- Ensuring the applicant complies with all its specific obligations under the Listing Rules.
- Responding to all inquiries from the Exchange with regard to the listing application and providing such information as is needed to verify that the applicant, its directors and the sponsor are complying with their respective regulatory responsibilities.
- Accompanying the applicant to meetings with the Exchange.
- Ensuring that all information submitted to the Exchange is true, accurate and contains no material omissions, and should a doubt later emerge as to any of these qualities with regard to the information supplied, informing the Exchange promptly.
The Sponsor SurveyThe SFC conducted a survey of the sponsor sector in Hong Kong before commencing the preparation of the Report. It dealt with the period between October 2007 and September 2009 and gave an insight into the state of the market at that time:
- Sponsors were involved in 238 and 305 IPO transactions during the years ended 30 September 2008 and 2009, respectively.
- Sponsors employed 1,640 people as at 30 September 2009.
- Total income derived from sponsor work amounted to HK$4,759 million and HK$2,214 million during the years ended 30 September 2008 and 2009, respectively, with the bulk of it coming from underwriting fees.
- Although Bank Sponsors constituted only 6 out of a total of 65 sponsors operative during the Survey Period, they earned over 39% of the total income pool and employed more than 33% of the total staff across the sector.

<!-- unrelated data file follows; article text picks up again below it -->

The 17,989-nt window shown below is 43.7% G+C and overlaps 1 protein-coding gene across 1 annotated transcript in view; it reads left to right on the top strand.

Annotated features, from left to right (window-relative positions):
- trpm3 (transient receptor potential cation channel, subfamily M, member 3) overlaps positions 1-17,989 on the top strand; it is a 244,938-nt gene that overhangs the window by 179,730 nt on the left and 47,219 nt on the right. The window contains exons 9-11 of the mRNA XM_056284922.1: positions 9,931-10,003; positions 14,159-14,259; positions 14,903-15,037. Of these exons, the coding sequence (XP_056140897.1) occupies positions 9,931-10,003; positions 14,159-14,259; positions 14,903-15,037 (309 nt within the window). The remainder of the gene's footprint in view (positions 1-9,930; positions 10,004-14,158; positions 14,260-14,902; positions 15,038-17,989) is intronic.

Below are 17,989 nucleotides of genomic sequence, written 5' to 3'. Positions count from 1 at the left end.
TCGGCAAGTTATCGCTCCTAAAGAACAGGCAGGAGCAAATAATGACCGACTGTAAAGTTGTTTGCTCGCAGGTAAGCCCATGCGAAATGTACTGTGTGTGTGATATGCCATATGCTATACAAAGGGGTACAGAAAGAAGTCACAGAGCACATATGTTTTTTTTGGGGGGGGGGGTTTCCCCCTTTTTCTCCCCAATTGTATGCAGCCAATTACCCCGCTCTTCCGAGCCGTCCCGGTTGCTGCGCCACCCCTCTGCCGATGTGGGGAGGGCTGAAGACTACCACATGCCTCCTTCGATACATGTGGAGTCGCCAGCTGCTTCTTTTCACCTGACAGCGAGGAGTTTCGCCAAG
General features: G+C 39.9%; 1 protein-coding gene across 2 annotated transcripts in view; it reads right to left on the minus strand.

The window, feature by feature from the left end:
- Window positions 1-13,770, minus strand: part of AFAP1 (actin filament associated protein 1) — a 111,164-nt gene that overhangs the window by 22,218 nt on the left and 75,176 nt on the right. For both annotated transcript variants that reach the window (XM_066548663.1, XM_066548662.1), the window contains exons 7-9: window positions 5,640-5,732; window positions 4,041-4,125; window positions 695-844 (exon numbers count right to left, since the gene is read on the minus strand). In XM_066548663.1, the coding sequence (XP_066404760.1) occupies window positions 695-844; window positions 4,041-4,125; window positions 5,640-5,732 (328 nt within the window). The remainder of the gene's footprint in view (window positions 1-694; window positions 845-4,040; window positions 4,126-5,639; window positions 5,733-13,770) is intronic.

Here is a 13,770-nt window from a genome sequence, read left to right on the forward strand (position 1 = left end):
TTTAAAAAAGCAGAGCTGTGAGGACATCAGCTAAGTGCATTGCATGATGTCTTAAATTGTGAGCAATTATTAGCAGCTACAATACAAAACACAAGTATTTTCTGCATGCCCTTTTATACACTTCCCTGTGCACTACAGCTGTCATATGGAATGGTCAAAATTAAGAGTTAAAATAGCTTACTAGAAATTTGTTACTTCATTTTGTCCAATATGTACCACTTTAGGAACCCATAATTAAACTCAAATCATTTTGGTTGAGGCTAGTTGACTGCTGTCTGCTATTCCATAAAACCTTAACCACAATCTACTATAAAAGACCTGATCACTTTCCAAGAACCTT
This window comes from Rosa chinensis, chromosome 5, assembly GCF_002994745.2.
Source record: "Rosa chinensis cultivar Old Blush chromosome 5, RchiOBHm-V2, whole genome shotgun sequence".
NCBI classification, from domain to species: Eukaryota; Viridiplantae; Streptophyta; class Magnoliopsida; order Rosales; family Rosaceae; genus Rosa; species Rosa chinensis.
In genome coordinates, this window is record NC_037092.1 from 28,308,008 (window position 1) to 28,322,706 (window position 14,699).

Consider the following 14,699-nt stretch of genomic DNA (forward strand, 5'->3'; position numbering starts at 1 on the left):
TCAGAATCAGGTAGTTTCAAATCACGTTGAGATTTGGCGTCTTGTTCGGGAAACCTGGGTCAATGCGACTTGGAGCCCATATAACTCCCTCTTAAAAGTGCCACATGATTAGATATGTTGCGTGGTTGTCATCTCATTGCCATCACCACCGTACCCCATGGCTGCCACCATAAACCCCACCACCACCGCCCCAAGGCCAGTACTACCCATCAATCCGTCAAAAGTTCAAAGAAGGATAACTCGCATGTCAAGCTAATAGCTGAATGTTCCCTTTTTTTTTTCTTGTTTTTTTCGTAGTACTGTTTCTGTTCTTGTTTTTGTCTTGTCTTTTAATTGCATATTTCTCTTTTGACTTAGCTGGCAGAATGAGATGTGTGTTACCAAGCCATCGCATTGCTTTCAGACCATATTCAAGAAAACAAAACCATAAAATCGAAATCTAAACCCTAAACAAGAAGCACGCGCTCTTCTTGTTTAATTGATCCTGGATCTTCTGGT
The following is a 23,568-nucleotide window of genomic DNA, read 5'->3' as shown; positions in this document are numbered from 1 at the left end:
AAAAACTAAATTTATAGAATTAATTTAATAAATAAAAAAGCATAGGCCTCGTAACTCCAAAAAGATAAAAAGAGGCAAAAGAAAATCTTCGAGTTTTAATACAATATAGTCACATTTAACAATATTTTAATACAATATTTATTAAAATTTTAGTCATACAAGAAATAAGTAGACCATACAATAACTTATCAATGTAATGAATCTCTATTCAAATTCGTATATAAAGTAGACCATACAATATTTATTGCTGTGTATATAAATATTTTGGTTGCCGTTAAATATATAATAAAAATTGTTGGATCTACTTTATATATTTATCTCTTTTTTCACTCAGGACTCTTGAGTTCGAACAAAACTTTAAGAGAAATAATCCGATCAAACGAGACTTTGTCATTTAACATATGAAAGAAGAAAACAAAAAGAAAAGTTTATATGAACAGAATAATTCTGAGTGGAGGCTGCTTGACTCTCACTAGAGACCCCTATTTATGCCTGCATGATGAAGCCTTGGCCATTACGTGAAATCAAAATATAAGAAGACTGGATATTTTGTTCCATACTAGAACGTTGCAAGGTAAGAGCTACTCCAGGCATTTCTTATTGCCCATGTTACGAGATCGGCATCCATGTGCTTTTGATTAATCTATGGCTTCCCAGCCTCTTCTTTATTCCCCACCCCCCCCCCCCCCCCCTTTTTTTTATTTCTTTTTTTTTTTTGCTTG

The Sponsor Theme Inspection And ReportThe main aim of the Inspection, which encompassed 17 sponsors, was to assess the standard of compliance with the regulatory regime, with an emphasis on
- The quality of the due diligence work undertaken by the sponsors in IPOs handled in the past, particularly as regards the applicant’s business activities and the financial data and material information submitted to the Exchange.
- The quality of the monitoring systems and controls which the sponsors employed in relation to their activities as sponsors. Areas of particular interest to the SFC Team were a sponsor’s capacity to embark on IPO transactions, the level of supervision by management of sponsor staff and the effectiveness of the sponsor’s compliance function.
Unsatisfactory due diligence on a listing applicants businessThe SFC Team notes that it is a sponsor’s duty, as discussed above, under the Listing Rules to carry out a due diligence process which enables it to make a declaration in the application certifying the applicant’s suitability for listing and the adequacy of the disclosure in the Listing Document. In order to fulfil this role to a satisfactory standard, the Report highlights the importance for the sponsor of gaining a reasonable understanding of the business which the listing applicant is engaged in. In practical terms, this means that the sponsor must tailor the intensity and nature of its due diligence to the particular characteristics of the listing applicant. The Practice Notes to the Listing Rules contain some guidance on what form due diligence procedures should take, but these are illustrative in nature, particularly as no two listing applications are exactly the same. However the SFC Team uses the guidance from the Practice Notes as a basis for describing what they see as sponsors’ failings in this area, analysing the requirement to undertake proper due diligence under the following three headings: